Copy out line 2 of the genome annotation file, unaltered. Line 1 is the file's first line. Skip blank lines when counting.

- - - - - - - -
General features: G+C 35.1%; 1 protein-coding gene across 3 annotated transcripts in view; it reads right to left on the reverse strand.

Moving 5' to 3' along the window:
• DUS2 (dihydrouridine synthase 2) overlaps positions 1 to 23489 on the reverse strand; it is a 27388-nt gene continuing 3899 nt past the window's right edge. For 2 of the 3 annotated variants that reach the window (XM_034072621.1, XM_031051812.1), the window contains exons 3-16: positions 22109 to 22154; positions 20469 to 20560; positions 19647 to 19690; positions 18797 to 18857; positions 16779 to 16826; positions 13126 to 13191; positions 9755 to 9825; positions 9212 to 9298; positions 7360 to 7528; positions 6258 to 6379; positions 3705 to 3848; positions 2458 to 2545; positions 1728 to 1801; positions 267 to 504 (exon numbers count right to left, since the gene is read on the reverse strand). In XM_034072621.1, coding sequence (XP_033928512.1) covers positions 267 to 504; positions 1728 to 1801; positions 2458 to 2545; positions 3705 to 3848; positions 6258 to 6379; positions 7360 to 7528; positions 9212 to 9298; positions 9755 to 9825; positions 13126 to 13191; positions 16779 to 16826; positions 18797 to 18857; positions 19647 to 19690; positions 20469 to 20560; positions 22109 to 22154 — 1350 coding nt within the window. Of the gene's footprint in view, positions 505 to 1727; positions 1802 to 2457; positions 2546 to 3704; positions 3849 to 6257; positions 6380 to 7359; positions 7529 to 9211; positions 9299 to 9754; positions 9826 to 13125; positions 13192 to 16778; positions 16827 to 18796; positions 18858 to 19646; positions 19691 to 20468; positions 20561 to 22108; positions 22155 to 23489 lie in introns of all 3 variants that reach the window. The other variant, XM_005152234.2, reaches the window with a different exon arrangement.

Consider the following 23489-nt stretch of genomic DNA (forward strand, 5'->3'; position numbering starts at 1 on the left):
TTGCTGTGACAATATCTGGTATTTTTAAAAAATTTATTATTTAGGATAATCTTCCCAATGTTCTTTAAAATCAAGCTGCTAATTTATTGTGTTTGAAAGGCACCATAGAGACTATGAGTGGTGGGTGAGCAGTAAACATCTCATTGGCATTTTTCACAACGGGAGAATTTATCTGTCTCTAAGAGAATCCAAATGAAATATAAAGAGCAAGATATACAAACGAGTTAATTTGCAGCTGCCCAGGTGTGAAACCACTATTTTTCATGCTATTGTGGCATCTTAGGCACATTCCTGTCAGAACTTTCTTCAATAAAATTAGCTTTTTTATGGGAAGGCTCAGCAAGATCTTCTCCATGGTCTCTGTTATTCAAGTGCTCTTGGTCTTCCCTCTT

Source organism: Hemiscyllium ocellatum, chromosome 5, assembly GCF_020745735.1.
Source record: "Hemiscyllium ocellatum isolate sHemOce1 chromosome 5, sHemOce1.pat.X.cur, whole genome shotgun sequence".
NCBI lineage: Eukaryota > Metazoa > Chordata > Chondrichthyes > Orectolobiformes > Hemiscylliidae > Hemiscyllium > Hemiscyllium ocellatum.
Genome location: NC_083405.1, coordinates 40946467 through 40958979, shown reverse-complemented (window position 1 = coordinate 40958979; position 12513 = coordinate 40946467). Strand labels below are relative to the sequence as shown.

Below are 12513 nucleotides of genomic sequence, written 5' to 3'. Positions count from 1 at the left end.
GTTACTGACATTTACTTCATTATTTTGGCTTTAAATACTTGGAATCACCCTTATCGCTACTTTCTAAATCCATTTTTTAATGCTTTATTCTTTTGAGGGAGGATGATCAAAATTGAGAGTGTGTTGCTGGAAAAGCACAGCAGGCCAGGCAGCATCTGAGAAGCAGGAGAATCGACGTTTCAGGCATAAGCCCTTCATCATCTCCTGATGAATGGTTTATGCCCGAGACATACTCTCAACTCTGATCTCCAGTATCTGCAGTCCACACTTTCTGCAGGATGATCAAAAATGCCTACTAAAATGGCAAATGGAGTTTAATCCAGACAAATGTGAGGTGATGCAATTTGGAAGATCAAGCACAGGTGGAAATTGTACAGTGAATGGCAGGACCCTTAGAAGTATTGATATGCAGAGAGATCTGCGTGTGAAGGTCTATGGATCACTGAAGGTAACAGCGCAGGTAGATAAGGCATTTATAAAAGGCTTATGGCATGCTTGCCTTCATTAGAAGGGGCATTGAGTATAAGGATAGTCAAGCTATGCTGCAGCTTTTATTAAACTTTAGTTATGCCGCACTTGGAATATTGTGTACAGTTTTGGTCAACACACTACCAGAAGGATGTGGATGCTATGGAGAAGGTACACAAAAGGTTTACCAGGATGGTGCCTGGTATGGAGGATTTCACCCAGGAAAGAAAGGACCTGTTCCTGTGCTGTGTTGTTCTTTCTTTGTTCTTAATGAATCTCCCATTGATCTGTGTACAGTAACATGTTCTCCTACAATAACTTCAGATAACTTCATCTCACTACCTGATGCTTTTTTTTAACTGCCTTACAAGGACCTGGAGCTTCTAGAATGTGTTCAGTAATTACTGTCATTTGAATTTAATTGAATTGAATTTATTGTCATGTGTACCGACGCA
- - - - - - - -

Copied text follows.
Moving 5' to 3' along the window: